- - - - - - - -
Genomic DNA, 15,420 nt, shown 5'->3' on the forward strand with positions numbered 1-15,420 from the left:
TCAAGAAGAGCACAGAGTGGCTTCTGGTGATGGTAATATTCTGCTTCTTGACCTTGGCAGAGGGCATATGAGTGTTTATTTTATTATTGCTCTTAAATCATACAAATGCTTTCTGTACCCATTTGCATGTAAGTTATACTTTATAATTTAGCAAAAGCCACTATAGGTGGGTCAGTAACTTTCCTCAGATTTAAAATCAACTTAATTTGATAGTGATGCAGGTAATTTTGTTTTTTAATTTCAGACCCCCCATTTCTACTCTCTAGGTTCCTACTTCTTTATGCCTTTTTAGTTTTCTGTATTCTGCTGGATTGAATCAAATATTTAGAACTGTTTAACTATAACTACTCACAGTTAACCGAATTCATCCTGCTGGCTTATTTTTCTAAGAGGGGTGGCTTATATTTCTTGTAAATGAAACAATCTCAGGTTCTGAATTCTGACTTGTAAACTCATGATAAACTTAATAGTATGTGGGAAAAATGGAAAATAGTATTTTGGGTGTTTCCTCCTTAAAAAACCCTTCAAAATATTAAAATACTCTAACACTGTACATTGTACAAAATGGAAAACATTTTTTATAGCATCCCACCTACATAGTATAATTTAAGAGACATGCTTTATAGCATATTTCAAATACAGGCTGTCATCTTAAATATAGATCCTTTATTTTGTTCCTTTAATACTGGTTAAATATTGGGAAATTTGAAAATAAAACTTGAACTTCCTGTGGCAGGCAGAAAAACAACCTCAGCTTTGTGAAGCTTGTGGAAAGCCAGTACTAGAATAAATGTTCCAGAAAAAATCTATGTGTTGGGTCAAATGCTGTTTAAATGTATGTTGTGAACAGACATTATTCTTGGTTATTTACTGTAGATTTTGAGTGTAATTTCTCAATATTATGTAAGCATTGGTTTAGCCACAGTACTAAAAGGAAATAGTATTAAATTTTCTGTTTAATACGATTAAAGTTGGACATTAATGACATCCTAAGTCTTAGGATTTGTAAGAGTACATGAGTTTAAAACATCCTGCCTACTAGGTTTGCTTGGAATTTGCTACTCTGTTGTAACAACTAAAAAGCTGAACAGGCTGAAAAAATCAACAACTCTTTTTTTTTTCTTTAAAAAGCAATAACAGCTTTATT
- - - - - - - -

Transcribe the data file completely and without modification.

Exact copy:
Genomic DNA, 15,420 nt, shown 5'->3' on the forward strand with positions numbered 1-15,420 from the left:
TCAAGAAGAGCACAGAGTGGCTTCTGGTGATGGTAATATTCTGCTTCTTGACCTTGGCAGAGGGCATATGAGTGTTTATTTTATTATTGCTCTTAAATCATACAAATGCTTTCTGTACCCATTTGCATGTAAGTTATACTTTATAATTTAGCAAAAGCCACTATAGGTGGGTCAGTAACTTTCCTCAGATTTAAAATCAACTTAATTTGATAGTGATGCAGGTAATTTTGTTTTTTAATTTCAGACCCCCCATTTCTACTCTCTAGGTTCCTACTTCTTTATGCCTTTTTAGTTTTCTGTATTCTGCTGGATTGAATCAAATATTTAGAACTGTTTAACTATAACTACTCACAGTTAACCGAATTCATCCTGCTGGCTTATTTTTCTAAGAGGGGTGGCTTATATTTCTTGTAAATGAAACAATCTCAGGTTCTGAATTCTGACTTGTAAACTCATGATAAACTTAATAGTATGTGGGAAAAATGGAAAATAGTATTTTGGGTGTTTCCTCCTTAAAAAACCCTTCAAAATATTAAAATACTCTAACACTGTACATTGTACAAAATGGAAAACATTTTTTATAGCATCCCACCTACATAGTATAATTTAAGAGACATGCTTTATAGCATATTTCAAATACAGGCTGTCATCTTAAATATAGATCCTTTATTTTGTTCCTTTAATACTGGTTAAATATTGGGAAATTTGAAAATAAAACTTGAACTTCCTGTGGCAGGCAGAAAAACAACCTCAGCTTTGTGAAGCTTGTGGAAAGCCAGTACTAGAATAAATGTTCCAGAAAAAATCTATGTGTTGGGTCAAATGCTGTTTAAATGTATGTTGTGAACAGACATTATTCTTGGTTATTTACTGTAGATTTTGAGTGTAATTTCTCAATATTATGTAAGCATTGGTTTAGCCACAGTACTAAAAGGAAATAGTATTAAATTTTCTGTTTAATACGATTAAAGTTGGACATTAATGACATCCTAAGTCTTAGGATTTGTAAGAGTACATGAGTTTAAAACATCCTGCCTACTAGGTTTGCTTGGAATTTGCTACTCTGTTGTAACAACTAAAAAGCTGAACAGGCTGAAAAAATCAACAACTCTTTTTTTTTTCTTTAAAAAGCAATAACAGCTTTATT